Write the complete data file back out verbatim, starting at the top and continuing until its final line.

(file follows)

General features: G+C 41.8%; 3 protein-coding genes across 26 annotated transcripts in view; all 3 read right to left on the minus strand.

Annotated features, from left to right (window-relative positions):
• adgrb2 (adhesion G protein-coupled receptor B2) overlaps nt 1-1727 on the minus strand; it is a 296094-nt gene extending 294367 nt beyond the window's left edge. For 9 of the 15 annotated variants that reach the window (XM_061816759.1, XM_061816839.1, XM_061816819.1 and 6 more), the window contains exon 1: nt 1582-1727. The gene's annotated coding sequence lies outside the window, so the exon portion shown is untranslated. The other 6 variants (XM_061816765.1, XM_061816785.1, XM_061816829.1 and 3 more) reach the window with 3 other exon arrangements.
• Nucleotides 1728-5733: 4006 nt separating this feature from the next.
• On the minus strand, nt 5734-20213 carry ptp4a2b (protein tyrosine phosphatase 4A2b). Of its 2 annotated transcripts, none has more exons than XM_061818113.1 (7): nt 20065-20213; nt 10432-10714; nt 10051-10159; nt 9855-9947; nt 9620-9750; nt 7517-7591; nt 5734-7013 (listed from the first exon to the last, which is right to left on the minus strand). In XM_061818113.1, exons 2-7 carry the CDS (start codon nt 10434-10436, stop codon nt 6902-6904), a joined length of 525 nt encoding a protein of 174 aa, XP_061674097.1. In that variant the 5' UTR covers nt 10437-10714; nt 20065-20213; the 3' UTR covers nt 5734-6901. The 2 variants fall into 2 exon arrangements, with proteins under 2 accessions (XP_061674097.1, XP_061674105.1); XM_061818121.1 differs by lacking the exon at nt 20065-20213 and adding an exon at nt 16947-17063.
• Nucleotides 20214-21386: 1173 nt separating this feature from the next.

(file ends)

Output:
General features: G+C 41.8%; 3 protein-coding genes across 26 annotated transcripts in view; all 3 read right to left on the minus strand.

Annotated features, from left to right (window-relative positions):
• adgrb2 (adhesion G protein-coupled receptor B2) overlaps nt 1-1727 on the minus strand; it is a 296094-nt gene extending 294367 nt beyond the window's left edge. For 9 of the 15 annotated variants that reach the window (XM_061816759.1, XM_061816839.1, XM_061816819.1 and 6 more), the window contains exon 1: nt 1582-1727. The gene's annotated coding sequence lies outside the window, so the exon portion shown is untranslated. The other 6 variants (XM_061816765.1, XM_061816785.1, XM_061816829.1 and 3 more) reach the window with 3 other exon arrangements.
• Nucleotides 1728-5733: 4006 nt separating this feature from the next.
• On the minus strand, nt 5734-20213 carry ptp4a2b (protein tyrosine phosphatase 4A2b). Of its 2 annotated transcripts, none has more exons than XM_061818113.1 (7): nt 20065-20213; nt 10432-10714; nt 10051-10159; nt 9855-9947; nt 9620-9750; nt 7517-7591; nt 5734-7013 (listed from the first exon to the last, which is right to left on the minus strand). In XM_061818113.1, exons 2-7 carry the CDS (start codon nt 10434-10436, stop codon nt 6902-6904), a joined length of 525 nt encoding a protein of 174 aa, XP_061674097.1. In that variant the 5' UTR covers nt 10437-10714; nt 20065-20213; the 3' UTR covers nt 5734-6901. The 2 variants fall into 2 exon arrangements, with proteins under 2 accessions (XP_061674097.1, XP_061674105.1); XM_061818121.1 differs by lacking the exon at nt 20065-20213 and adding an exon at nt 16947-17063.
• Nucleotides 20214-21386: 1173 nt separating this feature from the next.